ARCs are objects that have a very particular Prime Function, namely to create interest in, and generate sales for, their on-sale trade versions. As both a frontlist buyer and a bookstore owner I consider ARCs invaluable and I take their prime function with actual gravity.
For example when I receive an ARC instead of a regular trade edition from a used book dealer when ordering an out-of-print book for a customer, my outrage is unfeigned.
There are many ways to maximize the prime function of ARCs. There are little things, like letting the store plush animals review F&Gs pertaining to their particular interests, as you can see to the right. The main route I have taken, however, is through literacy outreach in the classroom. I have done ARC review projects in local classrooms for more than 15 years, and I thought I would share my particular mode of operating them.
I like them to be an annual event. Even though the students change each year, teachers’ classrooms have a kind of institutional memory which I find helps create buzz and cuts down on the learning curve.
- I write to the teacher ahead of time to get not only the number of students, but a breakdown of reading levels and interests. I always bring one more than the class number so every student has a choice. I also remind the teacher to have a laptop and projector set up.
- I launch the project by making a presentation and then delivering the books to the class.
- First, I talk about acronyms and then have them guess what ARC stands for. Then I ask them why they think ARCs exist and who makes them. We go over the publishing process.
- Next, I ask the kids what ingredients go into the making of a good book and a bad book, and list their answers on the board.
- Now it is time to talk about how the answers on the board are the ingredients for a good review, which all support a positive, negative, or mixed opinion of a book. I mention, too, that multiple reviews of the same book are great.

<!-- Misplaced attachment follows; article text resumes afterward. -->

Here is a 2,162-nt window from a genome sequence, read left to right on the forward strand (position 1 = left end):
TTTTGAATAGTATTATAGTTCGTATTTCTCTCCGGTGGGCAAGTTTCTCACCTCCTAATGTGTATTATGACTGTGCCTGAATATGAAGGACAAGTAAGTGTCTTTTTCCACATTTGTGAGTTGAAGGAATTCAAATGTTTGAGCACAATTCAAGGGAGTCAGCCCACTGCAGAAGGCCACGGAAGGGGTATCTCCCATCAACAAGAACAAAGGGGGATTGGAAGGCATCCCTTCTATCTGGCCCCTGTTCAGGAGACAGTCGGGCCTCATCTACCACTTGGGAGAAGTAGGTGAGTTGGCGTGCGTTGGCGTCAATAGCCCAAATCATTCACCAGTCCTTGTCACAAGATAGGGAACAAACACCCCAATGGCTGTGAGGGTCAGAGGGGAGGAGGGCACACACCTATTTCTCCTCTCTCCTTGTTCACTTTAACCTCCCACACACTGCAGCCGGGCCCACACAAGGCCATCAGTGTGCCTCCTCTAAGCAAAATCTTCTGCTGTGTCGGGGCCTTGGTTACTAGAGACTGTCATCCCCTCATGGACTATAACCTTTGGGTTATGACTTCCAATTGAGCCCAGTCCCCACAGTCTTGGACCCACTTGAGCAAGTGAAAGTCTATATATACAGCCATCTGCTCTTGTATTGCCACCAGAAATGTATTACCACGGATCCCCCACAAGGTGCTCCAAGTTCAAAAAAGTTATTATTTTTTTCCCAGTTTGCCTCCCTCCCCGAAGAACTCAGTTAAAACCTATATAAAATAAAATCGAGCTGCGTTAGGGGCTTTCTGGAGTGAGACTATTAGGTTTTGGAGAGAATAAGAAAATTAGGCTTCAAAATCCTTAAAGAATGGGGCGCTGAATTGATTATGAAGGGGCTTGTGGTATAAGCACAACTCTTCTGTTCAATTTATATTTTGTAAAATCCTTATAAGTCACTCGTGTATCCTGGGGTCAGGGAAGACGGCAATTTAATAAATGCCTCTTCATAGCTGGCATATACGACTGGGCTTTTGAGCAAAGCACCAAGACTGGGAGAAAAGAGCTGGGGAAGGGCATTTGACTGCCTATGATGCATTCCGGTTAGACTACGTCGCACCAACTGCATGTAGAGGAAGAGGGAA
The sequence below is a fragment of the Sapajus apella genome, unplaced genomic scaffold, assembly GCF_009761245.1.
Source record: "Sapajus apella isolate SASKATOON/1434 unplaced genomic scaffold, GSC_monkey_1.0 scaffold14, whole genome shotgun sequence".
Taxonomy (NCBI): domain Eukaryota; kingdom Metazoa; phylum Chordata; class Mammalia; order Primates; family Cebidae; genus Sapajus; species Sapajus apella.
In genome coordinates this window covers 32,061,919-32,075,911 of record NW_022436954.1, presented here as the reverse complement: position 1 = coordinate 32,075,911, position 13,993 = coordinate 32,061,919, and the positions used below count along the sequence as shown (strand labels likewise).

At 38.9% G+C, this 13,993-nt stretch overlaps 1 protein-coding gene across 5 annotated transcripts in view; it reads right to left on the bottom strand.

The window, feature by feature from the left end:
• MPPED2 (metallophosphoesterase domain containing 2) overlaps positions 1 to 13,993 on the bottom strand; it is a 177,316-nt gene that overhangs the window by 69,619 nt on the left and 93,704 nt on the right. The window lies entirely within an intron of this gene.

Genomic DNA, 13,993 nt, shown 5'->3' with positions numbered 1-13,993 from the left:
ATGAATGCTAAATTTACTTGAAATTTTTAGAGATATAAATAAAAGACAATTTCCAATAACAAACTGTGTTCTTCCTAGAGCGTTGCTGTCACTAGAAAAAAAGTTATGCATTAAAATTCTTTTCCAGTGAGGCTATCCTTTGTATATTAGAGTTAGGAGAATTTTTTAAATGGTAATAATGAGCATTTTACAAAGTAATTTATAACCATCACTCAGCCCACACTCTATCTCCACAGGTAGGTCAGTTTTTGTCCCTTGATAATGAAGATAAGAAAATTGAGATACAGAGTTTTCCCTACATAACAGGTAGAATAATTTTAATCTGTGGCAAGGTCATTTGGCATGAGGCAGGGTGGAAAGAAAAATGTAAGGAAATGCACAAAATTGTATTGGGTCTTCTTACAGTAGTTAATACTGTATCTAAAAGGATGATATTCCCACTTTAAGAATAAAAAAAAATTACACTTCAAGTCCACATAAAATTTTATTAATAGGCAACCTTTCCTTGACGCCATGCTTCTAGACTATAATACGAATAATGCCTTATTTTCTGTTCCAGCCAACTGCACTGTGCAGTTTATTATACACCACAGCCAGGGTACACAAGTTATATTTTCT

- After that I hand them out a rating system based on NECBA’s old Chittenden Rating Scale.
- Now we turn to the web, I show them examples of past projects, and samples of reviews. I let them know that their work will be online, and shared with the publishers.
- The last thing to do for the launch is book talk the ARCs I am leaving.
- I let the teacher know that I will need a photo of the class with their ARCs along with the reviews.
- When the reviews and the photo come in I create the online version of the Review Project. You can see an example here.
- Once the example is up, I share the link with all the reps who provided me with the ARCs. I also share the link with a few authors whose books have received particularly interesting or darling reviews.
- Now it is time to close out the project with a second visit to the class. I show the kids the reviews online and chat with each reviewer as we go. I also share any feedback I received from reps and authors. Finally, I ask the kids what they have been reading lately. Then I open things up for them to ask me anything book-related they can think of.
These ARC review projects have been a big success here because they strongly realize not only the prime function of the ARCs but that of DDG as well.